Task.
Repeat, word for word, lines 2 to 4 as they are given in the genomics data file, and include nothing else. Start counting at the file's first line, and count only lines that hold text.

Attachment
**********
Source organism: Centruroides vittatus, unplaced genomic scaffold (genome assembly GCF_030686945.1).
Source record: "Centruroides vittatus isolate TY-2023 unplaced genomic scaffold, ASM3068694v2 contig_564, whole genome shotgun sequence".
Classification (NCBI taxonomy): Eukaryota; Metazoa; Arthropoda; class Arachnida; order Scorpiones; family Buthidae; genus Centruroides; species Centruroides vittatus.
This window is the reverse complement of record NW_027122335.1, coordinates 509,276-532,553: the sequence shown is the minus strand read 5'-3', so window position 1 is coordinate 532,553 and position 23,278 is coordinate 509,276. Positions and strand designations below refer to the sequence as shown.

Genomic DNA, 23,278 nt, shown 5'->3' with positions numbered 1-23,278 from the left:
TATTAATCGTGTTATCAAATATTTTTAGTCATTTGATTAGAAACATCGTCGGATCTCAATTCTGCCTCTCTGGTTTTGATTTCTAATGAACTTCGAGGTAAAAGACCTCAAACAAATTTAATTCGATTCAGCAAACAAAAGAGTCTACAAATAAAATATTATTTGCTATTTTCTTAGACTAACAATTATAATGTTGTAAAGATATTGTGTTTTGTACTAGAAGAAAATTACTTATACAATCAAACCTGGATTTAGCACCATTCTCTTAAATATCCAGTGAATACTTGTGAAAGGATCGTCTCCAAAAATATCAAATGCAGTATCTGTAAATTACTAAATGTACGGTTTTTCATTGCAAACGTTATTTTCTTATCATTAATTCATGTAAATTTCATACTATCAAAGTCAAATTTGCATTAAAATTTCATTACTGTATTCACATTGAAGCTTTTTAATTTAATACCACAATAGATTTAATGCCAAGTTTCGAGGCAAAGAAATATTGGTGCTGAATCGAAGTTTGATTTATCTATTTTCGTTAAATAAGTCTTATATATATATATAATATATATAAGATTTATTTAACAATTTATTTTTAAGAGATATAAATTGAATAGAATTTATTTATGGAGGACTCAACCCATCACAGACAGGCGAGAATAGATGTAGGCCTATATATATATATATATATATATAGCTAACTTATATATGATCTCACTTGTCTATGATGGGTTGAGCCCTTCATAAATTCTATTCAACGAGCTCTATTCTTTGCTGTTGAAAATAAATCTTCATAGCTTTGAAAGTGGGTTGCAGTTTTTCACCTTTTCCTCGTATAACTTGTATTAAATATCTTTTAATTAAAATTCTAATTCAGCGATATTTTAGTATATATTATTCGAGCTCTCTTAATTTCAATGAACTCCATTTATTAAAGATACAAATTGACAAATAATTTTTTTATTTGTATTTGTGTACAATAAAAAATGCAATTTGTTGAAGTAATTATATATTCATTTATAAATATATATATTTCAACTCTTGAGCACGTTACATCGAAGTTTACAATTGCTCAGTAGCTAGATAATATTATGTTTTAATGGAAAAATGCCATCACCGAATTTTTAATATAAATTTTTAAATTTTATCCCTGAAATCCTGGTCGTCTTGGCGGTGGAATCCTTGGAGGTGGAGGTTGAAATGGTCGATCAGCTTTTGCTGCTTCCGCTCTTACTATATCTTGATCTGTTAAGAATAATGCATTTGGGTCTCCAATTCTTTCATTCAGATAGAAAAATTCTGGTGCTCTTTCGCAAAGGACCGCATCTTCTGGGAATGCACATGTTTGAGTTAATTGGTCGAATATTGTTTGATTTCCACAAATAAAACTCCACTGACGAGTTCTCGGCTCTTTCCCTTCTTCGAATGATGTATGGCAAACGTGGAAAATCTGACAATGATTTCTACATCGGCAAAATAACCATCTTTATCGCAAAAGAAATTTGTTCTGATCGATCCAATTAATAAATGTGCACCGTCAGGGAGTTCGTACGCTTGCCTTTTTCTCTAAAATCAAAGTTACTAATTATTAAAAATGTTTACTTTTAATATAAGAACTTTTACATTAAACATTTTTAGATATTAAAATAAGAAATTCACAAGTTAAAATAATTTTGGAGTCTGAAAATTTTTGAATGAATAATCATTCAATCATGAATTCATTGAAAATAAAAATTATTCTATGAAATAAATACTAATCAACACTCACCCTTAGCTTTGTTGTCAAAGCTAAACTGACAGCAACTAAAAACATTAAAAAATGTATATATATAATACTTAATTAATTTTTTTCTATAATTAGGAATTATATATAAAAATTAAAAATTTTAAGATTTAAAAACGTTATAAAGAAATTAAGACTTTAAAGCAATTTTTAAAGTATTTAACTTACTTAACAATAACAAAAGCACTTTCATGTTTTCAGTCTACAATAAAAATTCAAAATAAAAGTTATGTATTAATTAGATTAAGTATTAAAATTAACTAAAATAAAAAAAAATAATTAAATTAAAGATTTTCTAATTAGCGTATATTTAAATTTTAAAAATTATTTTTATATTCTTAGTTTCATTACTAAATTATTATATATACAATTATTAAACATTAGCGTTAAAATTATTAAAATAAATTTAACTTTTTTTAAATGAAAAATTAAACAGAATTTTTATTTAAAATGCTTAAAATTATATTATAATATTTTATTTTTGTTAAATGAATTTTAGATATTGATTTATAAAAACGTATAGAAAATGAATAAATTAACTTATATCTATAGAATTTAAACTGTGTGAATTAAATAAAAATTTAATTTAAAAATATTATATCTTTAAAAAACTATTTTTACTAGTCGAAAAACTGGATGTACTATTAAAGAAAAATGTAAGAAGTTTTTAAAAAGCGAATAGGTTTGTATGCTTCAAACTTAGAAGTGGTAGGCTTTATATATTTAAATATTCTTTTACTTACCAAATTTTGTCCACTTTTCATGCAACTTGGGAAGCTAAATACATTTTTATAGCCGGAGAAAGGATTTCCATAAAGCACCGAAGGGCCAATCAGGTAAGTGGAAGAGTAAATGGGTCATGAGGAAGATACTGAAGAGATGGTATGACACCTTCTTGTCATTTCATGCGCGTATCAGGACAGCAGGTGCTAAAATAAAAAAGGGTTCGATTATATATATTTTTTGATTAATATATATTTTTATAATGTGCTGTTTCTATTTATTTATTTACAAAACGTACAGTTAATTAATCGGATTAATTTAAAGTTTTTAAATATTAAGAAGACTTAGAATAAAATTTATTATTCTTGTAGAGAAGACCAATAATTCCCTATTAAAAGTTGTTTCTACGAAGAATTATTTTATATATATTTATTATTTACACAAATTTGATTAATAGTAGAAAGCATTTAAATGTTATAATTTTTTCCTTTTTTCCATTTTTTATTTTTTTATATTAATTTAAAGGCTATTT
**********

Source record: "Centruroides vittatus isolate TY-2023 unplaced genomic scaffold, ASM3068694v2 contig_564, whole genome shotgun sequence".
Classification (NCBI taxonomy): Eukaryota; Metazoa; Arthropoda; class Arachnida; order Scorpiones; family Buthidae; genus Centruroides; species Centruroides vittatus.
This window is the reverse complement of record NW_027122335.1, coordinates 509,276-532,553: the sequence shown is the minus strand read 5'-3', so window position 1 is coordinate 532,553 and position 23,278 is coordinate 509,276. Positions and strand designations below refer to the sequence as shown.